Writing the image to USB
You can follow the standard Fedora USB writing instructions – both
livecd-iso-to-disk --format --reset-mbr --efi and
dd like methods should work. Do not use Rufus, unetbootin or any other ‘smart’ third party USB stick writer. They rarely work correctly, especially for UEFI booting. Tools that work like
dd (several are mentioned on the page linked above) are fine.
Booting from USB on Venue 8 Pro
To boot from USB on the Venue 8 Pro, turn it off, connect the USB stick, then hold down the volume up button immediately after pressing the power button, until you see the Dell logo. This should take you into a boot menu from which you can pick your USB stick. You can also hold volume down to get into the firmware UI, where you can go to the Boot tab and move the USB stick up to the top position in the boot order (see note above about how different boot paths impact graphics).
Notes and tips
Native graphics on Venue 8 Pro
It seems to vary between devices, but I have found that graphics don’t work properly on the Venue 8 Pro (screen goes black when KMS kicks in) if you boot normally or through the firmware UI (hold volume down on boot). KMS always works if you boot through the boot device menu (hold volume up on boot). If you have a V8P and you’re getting the black-screen-on-boot problem, try different boot paths.
On most hardware, you should be able to make sound work with this ALSA state file. Download it and run
alsactl -f /path/to/t100_B.state restore.
Connecting USB devices
If you don’t know this already you probably shouldn’t be playing with Fedlet, but in order to connect any USB devices, you need something called a “USB OTG cable”, which basically turns the micro-USB port on the tablet into a ‘regular’ USB port you can plug keyboards and USB sticks and things into. Available at any decent parts retailer for about $5, or any big box electronics store for about $25. Your choice.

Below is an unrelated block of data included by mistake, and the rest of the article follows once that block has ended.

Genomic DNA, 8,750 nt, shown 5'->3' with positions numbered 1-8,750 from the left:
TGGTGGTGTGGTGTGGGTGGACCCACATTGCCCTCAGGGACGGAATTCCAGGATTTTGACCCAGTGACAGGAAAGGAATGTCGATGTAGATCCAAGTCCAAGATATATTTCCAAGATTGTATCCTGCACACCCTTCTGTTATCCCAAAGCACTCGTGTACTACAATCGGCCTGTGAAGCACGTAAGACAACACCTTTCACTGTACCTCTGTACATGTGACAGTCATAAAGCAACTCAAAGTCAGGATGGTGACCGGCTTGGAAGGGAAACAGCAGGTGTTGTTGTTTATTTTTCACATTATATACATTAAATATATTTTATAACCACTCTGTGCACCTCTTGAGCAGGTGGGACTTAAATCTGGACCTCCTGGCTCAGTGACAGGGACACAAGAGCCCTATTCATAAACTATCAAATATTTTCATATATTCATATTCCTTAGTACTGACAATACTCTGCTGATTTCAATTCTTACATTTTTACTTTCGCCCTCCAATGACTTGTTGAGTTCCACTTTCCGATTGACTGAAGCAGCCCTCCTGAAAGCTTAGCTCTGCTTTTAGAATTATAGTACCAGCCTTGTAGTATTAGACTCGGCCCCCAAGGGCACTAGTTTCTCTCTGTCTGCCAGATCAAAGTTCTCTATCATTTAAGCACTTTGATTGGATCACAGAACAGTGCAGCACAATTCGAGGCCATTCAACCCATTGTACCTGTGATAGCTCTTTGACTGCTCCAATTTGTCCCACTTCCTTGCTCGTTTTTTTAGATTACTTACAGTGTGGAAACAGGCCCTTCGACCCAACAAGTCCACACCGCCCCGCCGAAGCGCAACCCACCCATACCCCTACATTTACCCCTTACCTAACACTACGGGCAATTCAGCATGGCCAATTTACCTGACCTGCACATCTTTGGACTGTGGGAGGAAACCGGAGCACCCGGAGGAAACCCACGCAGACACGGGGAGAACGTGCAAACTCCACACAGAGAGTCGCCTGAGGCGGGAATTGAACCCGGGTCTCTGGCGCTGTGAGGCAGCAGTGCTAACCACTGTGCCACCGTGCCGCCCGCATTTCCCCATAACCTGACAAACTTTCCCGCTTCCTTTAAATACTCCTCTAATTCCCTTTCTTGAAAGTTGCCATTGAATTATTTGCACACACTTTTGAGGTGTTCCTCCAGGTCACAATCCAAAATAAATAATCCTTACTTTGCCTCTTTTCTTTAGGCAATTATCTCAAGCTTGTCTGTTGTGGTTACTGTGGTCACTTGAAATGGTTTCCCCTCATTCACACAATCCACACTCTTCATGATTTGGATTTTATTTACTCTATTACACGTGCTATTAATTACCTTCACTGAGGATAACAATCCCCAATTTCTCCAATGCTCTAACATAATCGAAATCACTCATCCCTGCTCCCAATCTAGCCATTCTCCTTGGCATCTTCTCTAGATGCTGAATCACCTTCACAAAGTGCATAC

If wifi isn’t working on your device, you can plug in a wireless USB adapter if you have a USB OTG adapter. I’m using an Asus USB-N10, it should work out of the box.
For ease of testing it’s probably a good idea to have a USB hub you can plug a wireless adapter (if needed), USB stick(s) and keyboard into.
Video playback acceleration
If you are legally allowed to – I can’t tell you whether you are or not, I am not a lawyer – you can install the libva-intel-driver package from RPM Fusion’s free repository. This will enable hardware-accelerated video playback in any app which speaks libva (for me, it fails on quite a few videos, have to dig into that).
If you’re very, very bold, you should be able to install Fedlet. On the Venue 8 Pro, the internal storage has a fairly big NTFS partition with Windows on it, and a bunch of smaller partitions. I’d recommend just destroying the big Windows partition and installing into that space: the other partitions are system and recovery partitions, if you leave them intact, it should be possible to recover the Windows installation later if you want to (I have not tested this).